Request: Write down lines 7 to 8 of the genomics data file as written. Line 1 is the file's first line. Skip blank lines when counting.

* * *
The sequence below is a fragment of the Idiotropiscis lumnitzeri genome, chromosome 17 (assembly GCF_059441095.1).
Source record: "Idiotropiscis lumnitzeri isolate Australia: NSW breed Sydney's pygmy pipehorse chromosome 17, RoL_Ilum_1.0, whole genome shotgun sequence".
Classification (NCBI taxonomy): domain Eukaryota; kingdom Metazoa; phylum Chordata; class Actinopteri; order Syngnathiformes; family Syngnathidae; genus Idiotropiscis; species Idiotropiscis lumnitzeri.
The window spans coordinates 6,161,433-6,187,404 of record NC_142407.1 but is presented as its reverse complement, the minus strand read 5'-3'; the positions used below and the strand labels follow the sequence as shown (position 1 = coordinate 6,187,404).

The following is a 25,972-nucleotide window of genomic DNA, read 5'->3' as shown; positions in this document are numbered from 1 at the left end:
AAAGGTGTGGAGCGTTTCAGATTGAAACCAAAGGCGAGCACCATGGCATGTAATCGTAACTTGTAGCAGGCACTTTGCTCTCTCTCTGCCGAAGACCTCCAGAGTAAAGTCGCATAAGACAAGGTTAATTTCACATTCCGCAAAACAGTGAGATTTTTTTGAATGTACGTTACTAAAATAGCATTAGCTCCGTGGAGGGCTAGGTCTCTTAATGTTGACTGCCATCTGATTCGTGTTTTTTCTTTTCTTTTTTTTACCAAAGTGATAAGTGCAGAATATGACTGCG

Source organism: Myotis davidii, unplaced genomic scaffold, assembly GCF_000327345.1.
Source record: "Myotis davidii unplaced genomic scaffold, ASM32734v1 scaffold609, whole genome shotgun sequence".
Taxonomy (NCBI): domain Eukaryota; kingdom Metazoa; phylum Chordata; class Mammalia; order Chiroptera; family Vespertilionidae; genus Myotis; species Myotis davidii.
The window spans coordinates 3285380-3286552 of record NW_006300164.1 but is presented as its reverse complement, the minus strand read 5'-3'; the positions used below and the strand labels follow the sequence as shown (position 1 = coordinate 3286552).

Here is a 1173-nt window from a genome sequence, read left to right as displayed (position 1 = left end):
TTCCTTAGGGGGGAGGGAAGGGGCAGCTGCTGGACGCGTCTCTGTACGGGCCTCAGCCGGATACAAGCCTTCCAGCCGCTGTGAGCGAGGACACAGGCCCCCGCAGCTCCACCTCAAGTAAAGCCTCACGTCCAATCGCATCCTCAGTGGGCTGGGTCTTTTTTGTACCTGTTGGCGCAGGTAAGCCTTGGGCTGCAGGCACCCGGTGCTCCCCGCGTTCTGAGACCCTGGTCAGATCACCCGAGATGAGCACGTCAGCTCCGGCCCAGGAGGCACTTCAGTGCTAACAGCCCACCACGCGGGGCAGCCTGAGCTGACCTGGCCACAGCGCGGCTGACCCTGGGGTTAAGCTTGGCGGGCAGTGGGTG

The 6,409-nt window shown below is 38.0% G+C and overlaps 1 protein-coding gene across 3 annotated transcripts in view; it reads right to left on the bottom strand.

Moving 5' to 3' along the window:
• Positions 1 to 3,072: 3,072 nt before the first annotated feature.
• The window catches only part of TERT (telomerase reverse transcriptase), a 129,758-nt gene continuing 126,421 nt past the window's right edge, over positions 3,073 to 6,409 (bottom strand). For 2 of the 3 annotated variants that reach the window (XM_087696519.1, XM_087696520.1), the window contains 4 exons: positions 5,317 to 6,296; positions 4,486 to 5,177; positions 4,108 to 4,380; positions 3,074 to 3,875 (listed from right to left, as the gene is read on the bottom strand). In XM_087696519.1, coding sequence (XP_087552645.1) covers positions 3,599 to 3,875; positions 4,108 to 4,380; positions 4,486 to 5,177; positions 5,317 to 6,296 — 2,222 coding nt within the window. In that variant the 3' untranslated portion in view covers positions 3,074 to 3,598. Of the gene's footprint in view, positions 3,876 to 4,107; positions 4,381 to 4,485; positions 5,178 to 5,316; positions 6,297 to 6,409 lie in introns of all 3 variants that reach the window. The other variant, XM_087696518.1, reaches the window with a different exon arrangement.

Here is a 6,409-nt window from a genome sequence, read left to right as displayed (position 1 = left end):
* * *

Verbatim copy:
Source organism: Myotis davidii, unplaced genomic scaffold, assembly GCF_000327345.1.
Source record: "Myotis davidii unplaced genomic scaffold, ASM32734v1 scaffold609, whole genome shotgun sequence".